There is a little bit of irony in ending with the start. Erin Freeman’s farewell live performance is Haydn’s “Creation,” an oratorio primarily based on the primary, world-building chapters of “Genesis.”
For the previous fifteen years, Freeman has led the Richmond Symphony Chorus, an award-winning, 150-member volunteer ensemble. Her subsequent position is as creative director of the City Choir of Washington (see our story on her leaving). Given the size of Freeman’s creative actions, possibly “The Creation” makes excellent sense.
Leading massed voices is a delicate artwork. Filling the area of a live performance corridor requires greater than a giant group of proficient individuals singing the proper notes. “The impact of the sum is greater than the parts,” Freeman says. “The reason I love the Rockettes is not because they’re the best dancers in the country- because they probably aren’t. But they are better because they are absolutely in unison. A successful chorus is like the Rockettes of the vocal world. The unanimity comes from total alignment of old-fashioned vowels and final consonants.”
Alignment of pitch permits clear overtones, the harmonics that play an enormous position in how music is heard. There are tips to that as properly. “Sometimes a rich bass passage is almost inaudible,” Freeman says. “So, I get the best singers in the section to sing that part a bit softly and an octave higher. It’s not in the score, but it makes a big difference.”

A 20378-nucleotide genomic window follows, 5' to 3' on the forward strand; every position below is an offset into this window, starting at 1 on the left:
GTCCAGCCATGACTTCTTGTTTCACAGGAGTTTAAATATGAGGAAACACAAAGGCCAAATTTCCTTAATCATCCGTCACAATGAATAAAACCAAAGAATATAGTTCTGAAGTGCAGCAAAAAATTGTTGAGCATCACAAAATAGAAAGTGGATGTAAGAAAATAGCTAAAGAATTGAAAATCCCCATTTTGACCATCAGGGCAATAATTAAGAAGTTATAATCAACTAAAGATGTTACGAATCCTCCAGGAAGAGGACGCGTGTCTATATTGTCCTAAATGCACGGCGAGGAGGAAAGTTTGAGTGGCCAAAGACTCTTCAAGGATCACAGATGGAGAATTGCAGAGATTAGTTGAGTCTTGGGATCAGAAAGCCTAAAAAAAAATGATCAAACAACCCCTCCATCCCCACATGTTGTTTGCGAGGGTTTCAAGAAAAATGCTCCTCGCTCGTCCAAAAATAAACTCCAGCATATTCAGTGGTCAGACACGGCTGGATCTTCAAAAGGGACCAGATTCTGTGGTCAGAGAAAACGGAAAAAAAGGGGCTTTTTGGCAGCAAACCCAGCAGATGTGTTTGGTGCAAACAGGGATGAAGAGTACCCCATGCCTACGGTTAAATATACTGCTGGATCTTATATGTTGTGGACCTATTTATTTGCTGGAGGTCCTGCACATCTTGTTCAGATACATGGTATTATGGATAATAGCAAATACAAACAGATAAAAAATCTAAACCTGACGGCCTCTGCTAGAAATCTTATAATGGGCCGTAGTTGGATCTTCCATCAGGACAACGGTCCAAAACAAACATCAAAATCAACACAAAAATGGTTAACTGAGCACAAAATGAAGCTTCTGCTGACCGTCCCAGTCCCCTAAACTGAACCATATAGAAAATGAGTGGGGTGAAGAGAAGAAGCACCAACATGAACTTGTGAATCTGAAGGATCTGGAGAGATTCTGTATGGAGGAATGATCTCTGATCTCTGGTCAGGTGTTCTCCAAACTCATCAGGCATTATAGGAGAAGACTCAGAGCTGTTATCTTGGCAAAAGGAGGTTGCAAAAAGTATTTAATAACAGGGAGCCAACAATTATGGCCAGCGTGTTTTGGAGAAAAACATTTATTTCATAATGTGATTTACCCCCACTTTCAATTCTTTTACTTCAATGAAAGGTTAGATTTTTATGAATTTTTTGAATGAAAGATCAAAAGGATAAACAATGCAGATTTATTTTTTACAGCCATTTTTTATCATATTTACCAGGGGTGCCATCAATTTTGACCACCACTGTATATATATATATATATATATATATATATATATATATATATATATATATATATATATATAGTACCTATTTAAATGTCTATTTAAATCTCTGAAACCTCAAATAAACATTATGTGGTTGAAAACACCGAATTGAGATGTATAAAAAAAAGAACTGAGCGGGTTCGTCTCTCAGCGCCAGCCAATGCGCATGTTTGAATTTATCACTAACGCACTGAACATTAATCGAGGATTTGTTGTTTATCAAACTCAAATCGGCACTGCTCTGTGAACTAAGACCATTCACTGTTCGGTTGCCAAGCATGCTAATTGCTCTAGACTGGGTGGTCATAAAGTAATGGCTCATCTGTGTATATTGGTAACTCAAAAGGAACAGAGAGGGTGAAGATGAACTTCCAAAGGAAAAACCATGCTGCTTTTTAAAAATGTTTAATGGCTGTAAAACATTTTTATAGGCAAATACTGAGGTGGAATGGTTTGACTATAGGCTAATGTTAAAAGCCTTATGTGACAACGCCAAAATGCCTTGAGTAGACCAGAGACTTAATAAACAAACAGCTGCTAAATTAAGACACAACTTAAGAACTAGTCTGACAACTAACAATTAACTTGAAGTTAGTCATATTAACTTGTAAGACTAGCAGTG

That trick isn’t obligatory for “The Creation,” however Hayden’s masterpiece has its personal epic challenges. Where the skilled gamers within the symphony could focus intently on a program for a few weeks, it takes months to arrange throughout the 2.5 hour weekly nighttime refrain practices. “It’s your job as a conductor to take people from where they are, and with positive support to take them to the next level and then push them a little farther,” Freeman says.
The Richmond efficiency contains a new English libretto, changing the unique German translation of the King James Bible, which inserts the meter however in earlier variations turns into notoriously awkward when translated again into English. Like the Biblical textual content, the oratorio begins in chaos, a gradual sonata in an ambiguous C Minor that resolves to a gloriously definitive C Major with the phrase “Light.” Sections element the Genesis sequence, pausing for an early reference to “Paradise Lost” and day-ending angelic celebrations.
Where the primary part covers the inanimate world, the earth, ocean, solar and moon, the second covers the explosion of life, fish, birds, beasts, and finally mankind. The last part is ready within the Garden of Eden. “Adam and Eve sing of their love for each other, and for God, and for the Garden, and yada, yada, yada,” Freeman says. “But before the big happy fugue that you expect to end a good, old fashioned large work for chorus and orchestra there just a bit of a warning in a minor key — because we know that there’s about to be a snake and a whole bunch of problems. Of course, Haydn never wrote that part. But I love that little bit of shade before the joyous finale.”
The piece was chosen lengthy earlier than Freeman knew she was leaving. But the hopefulness of the piece resonates with this second of recent beginnings. That there may be bittersweet tinge is ideal, too.
Erin Freeman will conduct the Richmond Symphony and Chorus in a efficiency of Haydn’s “The Creation” on the Carpenter Theatre on Saturday, April 9 at 8 p.m. and Sunday, April 10 at 3 p.m. For tickets and information, go to richmondsymphony.com